3. The number of associations will go down from 1,400 to 1,000 over the next 10 years.
  4. To avoid a real merger, small associations will become chapters or councils of a larger association. This will allow them to operate much in the same way as they do now, but without the benefits (insurance and support) that associations enjoy.
  5. The percentage of members participating in political calls to action will increase 30% (from the current participation rate of 12.8% to 16%) and the percentage of RPAC investors will double.

Dave is a 20+ year veteran in Realtor® association management and leadership and is currently the CEO of the Pennsylvania Association of Realtors®. He is a writer, speaker, strategic planner, and life-long learner with a passion for creative thinking. Dave has published his first novel For Reasons Unknown and will be publishing his second by the end of the year.

National Association of Realtors

What NAR’s senior management hires reveals about their strategy

(REAL ESTATE) The National Association of Realtors (NAR) has hired two powerhouses, and their choices speak volumes of what to expect from the trade group going forward.

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nar new hires

The National Association of Realtors (NAR) confirms two top hires – Victoria Gillespie as the new Chief Marketing & Communications Officer, and Shannon McGhan, the new Sr. VP of Governmental Affairs.

These two hires reveal two major signals from NAR.

First, and most unavoidable, these are two rising stars that happen to be women, putting more females in the boardroom which the industry has struggled to do, even in recent decades. In fact, McGhan is the first female in her role in NAR’s 110-year history.

Secondly, these two executives are extremely qualified and come from within their respective segments to serve their roles, and clearly prove CEO Bob Goldberg’s continuing to boldly restructure the corporate organization of the association since his taking the reigns last year.

McGahn will fill the very big shoes of Jerry Giovaniello who retires this year after nearly four decades at NAR and a stellar record of successes. McGhan is sharp and modern – she cut her teeth on the Hill as communications director for the House Republican Conference, and spent over six years serving in various policy communications roles for the House Republican Conference, the Office of the House Majority Leader, and Congresswoman Jennifer Dunn (R-WA). She served as counselor to the secretary of the U.S. Treasury, spearheading relationships with members of banking and tax writing committees alongside House and Senate leadership, managing legislative agendas and priorities.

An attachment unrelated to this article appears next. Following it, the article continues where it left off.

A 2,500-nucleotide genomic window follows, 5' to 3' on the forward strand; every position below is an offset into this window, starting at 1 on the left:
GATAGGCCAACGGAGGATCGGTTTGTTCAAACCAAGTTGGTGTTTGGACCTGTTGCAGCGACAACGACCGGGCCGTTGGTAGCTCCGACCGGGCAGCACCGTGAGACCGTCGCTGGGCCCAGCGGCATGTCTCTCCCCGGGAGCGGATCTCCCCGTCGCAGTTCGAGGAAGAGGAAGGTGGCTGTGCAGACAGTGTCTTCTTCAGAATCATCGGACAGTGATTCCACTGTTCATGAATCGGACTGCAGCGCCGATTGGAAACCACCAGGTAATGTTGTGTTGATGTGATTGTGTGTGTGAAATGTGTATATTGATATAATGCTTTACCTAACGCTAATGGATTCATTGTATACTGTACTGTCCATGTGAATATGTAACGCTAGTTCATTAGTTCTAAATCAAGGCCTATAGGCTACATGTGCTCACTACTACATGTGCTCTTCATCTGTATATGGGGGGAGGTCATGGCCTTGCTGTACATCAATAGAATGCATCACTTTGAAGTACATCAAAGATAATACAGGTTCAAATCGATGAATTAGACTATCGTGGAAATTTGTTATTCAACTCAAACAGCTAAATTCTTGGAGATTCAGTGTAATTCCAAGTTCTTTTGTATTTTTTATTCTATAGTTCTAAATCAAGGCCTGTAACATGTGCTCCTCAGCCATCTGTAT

“I’m excited to join NAR and bring my experience in the legislative and executive branches to support policies that not only benefit members, but promote property ownership for everyday Americans,” said McGahn. “On behalf of NAR’s 1.3 million members, I look forward to promoting the American dream of homeownership, bolstering private property rights and emphasizing the financial security and other associated benefits of owning real property.”

NAR has hired an up-and-comer that knows the intricacies of inside baseball to handle the policy nuances.

Equally impressive is the fact that they’ve also brought on a power player, Gillespie, who has owned her own real estate agency for over 12 years, and served as Sr. VP of Enterprise and Marketing Communications for Northwest Federal Credit Union. She’s extremely well versed in real estate and finance, a powerful combination for the next communications leader at NAR, as the trade group seeks to tackle the daunting and endless task of strengthening their relationship with consumers and activating the Realtor brand.

“I’m thrilled to take on this new role at NAR and put my knowledge of the real estate industry to use for our members,” said Gillespie. “Having spent much of my career in the industry, there are tremendous opportunities to increase the awareness of the value and services that NAR offers so that our members understand that NAR is a radically member-centric organization. I look forward to working with our talented team to do so.”

“The addition of Victoria and Shannon’s strategic leadership to our already powerful team will help us once again make real estate a topline issue,” said Goldberg. “Together, they will lead our strategic direction in Washington and around the country to better serve our members’ interests.”